Physician comp is crucial to value-based care. Getting it right is hard.

Mount Sinai Health System in New York is one of many established healthcare organizations that have struggled to navigate the murky waters of value-based payment and prepare for a world without fee-for-service reimbursement.

Dr. Robert Fields, chief medical officer for population health, worries that the health system can’t make necessary changes without buy-in from its physicians. “They need some assurances that you’re not going to mess up their livelihood,” he said.

His fears reflect a growing consensus that value-based payment won’t succeed unless hospitals and health systems, which employ 7 in 10 physicians in the U.S., can alter how their doctors treat patients. And hospital leaders are straining to figure out how to do it without creating a backlash.

Pay for performance

Value-based care is supposed to encourage health systems to reduce utilization and improve quality. But that happens only when clinicians actually curb their use of low-value services and better coordinate and manage care to stop patients from getting sick in the first place.

Adoption of those models is lackluster.

More healthcare executives and experts have taken aim at how doctors get paid, blaming antiquated compensation plans, in part, for the failure of value-based payment to deliver on its grandiose promises.

Physicians still largely get paid for tests and procedures, not keeping people healthy and at home. 

“(Physicians) need to feel like their business model had fundamentally changed,” said Eric Cragun, executive director of government programs at Intermountain Healthcare’s Castell.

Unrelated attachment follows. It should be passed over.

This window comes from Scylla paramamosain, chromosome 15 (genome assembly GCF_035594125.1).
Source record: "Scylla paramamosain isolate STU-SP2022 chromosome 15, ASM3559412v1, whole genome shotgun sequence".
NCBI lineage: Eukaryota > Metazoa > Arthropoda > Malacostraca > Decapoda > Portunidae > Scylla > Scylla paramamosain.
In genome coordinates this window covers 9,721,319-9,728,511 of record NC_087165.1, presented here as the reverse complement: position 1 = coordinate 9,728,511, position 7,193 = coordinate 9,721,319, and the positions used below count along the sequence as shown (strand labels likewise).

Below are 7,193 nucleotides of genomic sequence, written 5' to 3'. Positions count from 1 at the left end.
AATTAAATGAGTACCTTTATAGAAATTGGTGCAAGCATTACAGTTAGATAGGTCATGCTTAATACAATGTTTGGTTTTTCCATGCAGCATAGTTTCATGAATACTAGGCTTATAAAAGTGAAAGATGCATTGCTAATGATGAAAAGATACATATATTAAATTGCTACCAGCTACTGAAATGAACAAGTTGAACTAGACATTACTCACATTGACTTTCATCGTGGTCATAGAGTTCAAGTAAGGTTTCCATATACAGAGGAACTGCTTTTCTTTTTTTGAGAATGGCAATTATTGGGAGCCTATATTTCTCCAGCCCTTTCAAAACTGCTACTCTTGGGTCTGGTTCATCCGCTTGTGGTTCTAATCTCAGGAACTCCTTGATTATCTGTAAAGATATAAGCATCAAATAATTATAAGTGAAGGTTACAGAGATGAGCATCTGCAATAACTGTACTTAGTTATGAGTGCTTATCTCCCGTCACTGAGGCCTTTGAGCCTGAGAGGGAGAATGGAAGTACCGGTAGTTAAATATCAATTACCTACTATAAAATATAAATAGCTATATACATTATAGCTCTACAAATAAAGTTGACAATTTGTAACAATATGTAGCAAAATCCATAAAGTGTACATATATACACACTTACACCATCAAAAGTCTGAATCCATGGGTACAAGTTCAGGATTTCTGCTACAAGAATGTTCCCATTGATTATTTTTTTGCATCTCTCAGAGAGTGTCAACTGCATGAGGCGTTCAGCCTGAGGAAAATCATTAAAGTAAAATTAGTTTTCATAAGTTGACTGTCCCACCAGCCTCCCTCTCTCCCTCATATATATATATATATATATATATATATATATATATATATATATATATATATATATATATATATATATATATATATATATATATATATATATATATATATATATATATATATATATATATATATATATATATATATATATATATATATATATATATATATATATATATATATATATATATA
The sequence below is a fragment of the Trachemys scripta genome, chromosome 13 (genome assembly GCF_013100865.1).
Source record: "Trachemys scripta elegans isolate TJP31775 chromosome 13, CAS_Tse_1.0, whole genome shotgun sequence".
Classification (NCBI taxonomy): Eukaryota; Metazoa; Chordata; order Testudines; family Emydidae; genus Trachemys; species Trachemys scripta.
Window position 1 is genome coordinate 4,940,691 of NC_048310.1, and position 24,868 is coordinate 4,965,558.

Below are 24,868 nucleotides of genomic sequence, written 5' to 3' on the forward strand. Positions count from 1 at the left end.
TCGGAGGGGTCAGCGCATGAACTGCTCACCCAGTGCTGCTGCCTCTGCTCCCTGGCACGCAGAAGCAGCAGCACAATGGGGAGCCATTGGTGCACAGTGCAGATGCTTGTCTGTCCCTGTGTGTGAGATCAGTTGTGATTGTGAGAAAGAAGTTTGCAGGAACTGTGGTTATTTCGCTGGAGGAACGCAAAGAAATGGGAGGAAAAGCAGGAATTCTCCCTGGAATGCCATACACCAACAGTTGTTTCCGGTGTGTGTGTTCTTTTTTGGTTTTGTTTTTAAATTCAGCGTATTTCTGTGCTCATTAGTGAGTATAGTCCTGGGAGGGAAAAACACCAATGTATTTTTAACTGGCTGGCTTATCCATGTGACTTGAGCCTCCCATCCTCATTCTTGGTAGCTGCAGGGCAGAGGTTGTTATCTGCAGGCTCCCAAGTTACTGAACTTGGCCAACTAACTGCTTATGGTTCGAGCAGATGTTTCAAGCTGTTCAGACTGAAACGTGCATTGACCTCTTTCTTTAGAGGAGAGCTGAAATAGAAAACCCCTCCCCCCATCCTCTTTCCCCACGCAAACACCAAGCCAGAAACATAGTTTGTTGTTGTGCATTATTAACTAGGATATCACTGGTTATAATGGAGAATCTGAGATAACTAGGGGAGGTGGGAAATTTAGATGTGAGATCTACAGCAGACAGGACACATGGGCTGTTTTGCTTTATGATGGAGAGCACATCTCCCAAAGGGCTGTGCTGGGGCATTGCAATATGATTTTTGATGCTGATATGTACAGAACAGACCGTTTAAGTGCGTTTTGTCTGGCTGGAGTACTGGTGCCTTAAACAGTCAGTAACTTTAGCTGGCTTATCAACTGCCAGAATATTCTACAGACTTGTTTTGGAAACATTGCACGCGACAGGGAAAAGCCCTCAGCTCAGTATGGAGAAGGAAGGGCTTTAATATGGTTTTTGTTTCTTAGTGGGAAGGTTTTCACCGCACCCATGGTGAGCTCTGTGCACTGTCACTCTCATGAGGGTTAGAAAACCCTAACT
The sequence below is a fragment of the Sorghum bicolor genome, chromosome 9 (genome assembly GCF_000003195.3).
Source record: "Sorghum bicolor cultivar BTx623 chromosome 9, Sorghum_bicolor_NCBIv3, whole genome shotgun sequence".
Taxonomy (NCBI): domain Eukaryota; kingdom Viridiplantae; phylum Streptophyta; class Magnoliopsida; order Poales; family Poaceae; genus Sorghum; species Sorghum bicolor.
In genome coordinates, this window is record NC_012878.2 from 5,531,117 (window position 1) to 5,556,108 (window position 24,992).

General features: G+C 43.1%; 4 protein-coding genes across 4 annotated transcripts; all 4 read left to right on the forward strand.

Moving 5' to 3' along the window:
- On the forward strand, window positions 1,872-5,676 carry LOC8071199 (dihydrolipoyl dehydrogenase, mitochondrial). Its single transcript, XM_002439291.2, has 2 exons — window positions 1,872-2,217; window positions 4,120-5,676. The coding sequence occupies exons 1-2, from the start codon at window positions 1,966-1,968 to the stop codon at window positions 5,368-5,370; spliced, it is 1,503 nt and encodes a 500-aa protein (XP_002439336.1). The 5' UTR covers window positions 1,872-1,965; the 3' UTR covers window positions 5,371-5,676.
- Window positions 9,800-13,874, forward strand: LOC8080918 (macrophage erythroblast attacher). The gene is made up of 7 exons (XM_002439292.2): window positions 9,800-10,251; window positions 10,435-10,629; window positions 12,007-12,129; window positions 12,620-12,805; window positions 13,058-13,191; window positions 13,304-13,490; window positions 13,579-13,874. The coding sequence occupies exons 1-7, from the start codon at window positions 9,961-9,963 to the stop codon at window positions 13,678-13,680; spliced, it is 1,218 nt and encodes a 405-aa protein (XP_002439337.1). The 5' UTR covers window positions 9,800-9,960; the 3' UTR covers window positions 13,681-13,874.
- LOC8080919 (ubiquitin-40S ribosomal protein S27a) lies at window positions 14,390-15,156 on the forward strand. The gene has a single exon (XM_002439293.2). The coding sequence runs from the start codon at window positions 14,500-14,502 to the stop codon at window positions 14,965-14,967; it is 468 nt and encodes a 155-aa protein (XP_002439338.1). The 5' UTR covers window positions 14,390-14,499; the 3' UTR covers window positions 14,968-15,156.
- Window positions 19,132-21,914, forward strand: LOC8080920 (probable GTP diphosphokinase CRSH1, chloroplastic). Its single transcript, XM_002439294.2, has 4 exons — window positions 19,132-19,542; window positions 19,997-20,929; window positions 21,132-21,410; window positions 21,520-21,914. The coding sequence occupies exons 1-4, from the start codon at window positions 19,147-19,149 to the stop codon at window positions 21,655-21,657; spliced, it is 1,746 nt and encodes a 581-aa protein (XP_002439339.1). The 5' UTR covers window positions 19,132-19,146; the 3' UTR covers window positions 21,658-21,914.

And there’s no better way to do that than to make sure everyone has the same incentives. 

“The most powerful thing you can do for physician engagement is to directly compensate them in a way that’s tied to performance on a contract,” Fields said. “That’s really important to drive repeat performance, so you do it again next year and the year after that.”

That’s challenging for hospitals and health systems because most physicians are comfortable with traditional compensation plans based on fee-for-service reimbursement, mainly because it’s easy to understand. 

“Most physicians don’t love the relative value unit model, but to some degree, it’s the devil you know,” Fields said.

Comfort and understanding are key to encouraging physicians to drive performance outcomes. They need to know what value-based arrangements their employer participates in and how their behavior can help bring savings and improved outcomes.